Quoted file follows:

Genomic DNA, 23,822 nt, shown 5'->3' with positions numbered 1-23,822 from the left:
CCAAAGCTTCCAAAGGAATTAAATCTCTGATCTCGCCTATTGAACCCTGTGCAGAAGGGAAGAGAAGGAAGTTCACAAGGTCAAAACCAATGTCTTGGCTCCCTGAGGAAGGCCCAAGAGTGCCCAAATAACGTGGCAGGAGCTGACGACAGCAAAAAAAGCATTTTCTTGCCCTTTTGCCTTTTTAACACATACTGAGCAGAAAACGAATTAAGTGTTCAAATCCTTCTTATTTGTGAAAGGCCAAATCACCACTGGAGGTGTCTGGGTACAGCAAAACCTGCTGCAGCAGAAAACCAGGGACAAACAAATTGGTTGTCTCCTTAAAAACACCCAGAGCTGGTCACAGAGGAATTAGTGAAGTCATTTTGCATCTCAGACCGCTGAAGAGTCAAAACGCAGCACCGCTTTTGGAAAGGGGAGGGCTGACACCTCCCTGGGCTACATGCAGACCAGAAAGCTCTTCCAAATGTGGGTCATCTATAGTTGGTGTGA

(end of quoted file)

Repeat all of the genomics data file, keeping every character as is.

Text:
Genomic DNA, 23,822 nt, shown 5'->3' with positions numbered 1-23,822 from the left:
CCAAAGCTTCCAAAGGAATTAAATCTCTGATCTCGCCTATTGAACCCTGTGCAGAAGGGAAGAGAAGGAAGTTCACAAGGTCAAAACCAATGTCTTGGCTCCCTGAGGAAGGCCCAAGAGTGCCCAAATAACGTGGCAGGAGCTGACGACAGCAAAAAAAGCATTTTCTTGCCCTTTTGCCTTTTTAACACATACTGAGCAGAAAACGAATTAAGTGTTCAAATCCTTCTTATTTGTGAAAGGCCAAATCACCACTGGAGGTGTCTGGGTACAGCAAAACCTGCTGCAGCAGAAAACCAGGGACAAACAAATTGGTTGTCTCCTTAAAAACACCCAGAGCTGGTCACAGAGGAATTAGTGAAGTCATTTTGCATCTCAGACCGCTGAAGAGTCAAAACGCAGCACCGCTTTTGGAAAGGGGAGGGCTGACACCTCCCTGGGCTACATGCAGACCAGAAAGCTCTTCCAAATGTGGGTCATCTATAGTTGGTGTGA